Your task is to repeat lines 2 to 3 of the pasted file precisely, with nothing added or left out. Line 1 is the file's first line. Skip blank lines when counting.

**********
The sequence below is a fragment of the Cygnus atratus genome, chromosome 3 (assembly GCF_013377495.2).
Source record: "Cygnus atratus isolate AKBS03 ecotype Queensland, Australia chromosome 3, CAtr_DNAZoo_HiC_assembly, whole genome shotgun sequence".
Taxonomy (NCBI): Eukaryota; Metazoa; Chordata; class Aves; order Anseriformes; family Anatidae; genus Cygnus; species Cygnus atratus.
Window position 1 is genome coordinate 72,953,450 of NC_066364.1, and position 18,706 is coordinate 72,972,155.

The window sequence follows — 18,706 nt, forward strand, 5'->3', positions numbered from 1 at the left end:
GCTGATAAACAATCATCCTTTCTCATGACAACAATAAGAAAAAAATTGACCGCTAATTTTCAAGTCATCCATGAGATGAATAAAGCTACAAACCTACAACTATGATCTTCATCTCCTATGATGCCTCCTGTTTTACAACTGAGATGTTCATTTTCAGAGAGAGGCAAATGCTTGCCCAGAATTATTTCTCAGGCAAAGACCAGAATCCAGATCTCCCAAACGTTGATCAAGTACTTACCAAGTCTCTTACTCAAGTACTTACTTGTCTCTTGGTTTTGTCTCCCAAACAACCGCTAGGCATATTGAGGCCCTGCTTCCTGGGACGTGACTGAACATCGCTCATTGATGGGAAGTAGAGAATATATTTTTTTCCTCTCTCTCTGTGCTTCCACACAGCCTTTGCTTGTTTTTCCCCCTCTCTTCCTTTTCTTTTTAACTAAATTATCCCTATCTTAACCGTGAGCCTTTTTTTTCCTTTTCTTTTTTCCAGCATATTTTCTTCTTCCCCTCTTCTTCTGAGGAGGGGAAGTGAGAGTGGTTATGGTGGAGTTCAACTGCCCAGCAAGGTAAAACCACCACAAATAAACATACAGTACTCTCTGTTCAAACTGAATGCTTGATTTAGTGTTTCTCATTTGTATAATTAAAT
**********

Source record: "Cygnus atratus isolate AKBS03 ecotype Queensland, Australia chromosome 3, CAtr_DNAZoo_HiC_assembly, whole genome shotgun sequence".
Taxonomy (NCBI): Eukaryota; Metazoa; Chordata; class Aves; order Anseriformes; family Anatidae; genus Cygnus; species Cygnus atratus.